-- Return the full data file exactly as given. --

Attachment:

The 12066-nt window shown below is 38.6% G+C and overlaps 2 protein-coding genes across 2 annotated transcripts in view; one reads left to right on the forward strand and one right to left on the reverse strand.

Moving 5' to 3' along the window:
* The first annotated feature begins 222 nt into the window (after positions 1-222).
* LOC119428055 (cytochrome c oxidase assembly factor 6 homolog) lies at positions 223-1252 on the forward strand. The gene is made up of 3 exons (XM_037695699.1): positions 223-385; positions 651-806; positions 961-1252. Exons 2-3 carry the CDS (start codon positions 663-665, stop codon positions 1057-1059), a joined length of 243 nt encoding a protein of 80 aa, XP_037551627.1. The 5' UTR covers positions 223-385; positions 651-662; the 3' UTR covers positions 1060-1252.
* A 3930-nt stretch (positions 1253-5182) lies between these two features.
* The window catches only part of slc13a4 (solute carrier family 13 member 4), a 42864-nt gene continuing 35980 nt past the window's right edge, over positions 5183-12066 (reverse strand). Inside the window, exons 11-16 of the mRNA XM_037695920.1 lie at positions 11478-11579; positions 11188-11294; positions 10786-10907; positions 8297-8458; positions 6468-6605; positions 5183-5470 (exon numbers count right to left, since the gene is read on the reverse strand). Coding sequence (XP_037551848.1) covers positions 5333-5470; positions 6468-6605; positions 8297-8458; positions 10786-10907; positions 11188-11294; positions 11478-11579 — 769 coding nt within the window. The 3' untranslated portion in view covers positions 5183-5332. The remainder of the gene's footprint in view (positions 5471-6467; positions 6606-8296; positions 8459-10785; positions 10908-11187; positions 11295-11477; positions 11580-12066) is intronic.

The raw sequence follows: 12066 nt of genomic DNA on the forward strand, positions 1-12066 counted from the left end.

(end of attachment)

The 12066-nt window shown below is 38.6% G+C and overlaps 2 protein-coding genes across 2 annotated transcripts in view; one reads left to right on the forward strand and one right to left on the reverse strand.

Moving 5' to 3' along the window:
* The first annotated feature begins 222 nt into the window (after positions 1-222).
* LOC119428055 (cytochrome c oxidase assembly factor 6 homolog) lies at positions 223-1252 on the forward strand. The gene is made up of 3 exons (XM_037695699.1): positions 223-385; positions 651-806; positions 961-1252. Exons 2-3 carry the CDS (start codon positions 663-665, stop codon positions 1057-1059), a joined length of 243 nt encoding a protein of 80 aa, XP_037551627.1. The 5' UTR covers positions 223-385; positions 651-662; the 3' UTR covers positions 1060-1252.
* A 3930-nt stretch (positions 1253-5182) lies between these two features.
* The window catches only part of slc13a4 (solute carrier family 13 member 4), a 42864-nt gene continuing 35980 nt past the window's right edge, over positions 5183-12066 (reverse strand). Inside the window, exons 11-16 of the mRNA XM_037695920.1 lie at positions 11478-11579; positions 11188-11294; positions 10786-10907; positions 8297-8458; positions 6468-6605; positions 5183-5470 (exon numbers count right to left, since the gene is read on the reverse strand). Coding sequence (XP_037551848.1) covers positions 5333-5470; positions 6468-6605; positions 8297-8458; positions 10786-10907; positions 11188-11294; positions 11478-11579 — 769 coding nt within the window. The 3' untranslated portion in view covers positions 5183-5332. The remainder of the gene's footprint in view (positions 5471-6467; positions 6606-8296; positions 8459-10785; positions 10908-11187; positions 11295-11477; positions 11580-12066) is intronic.

The raw sequence follows: 12066 nt of genomic DNA on the forward strand, positions 1-12066 counted from the left end.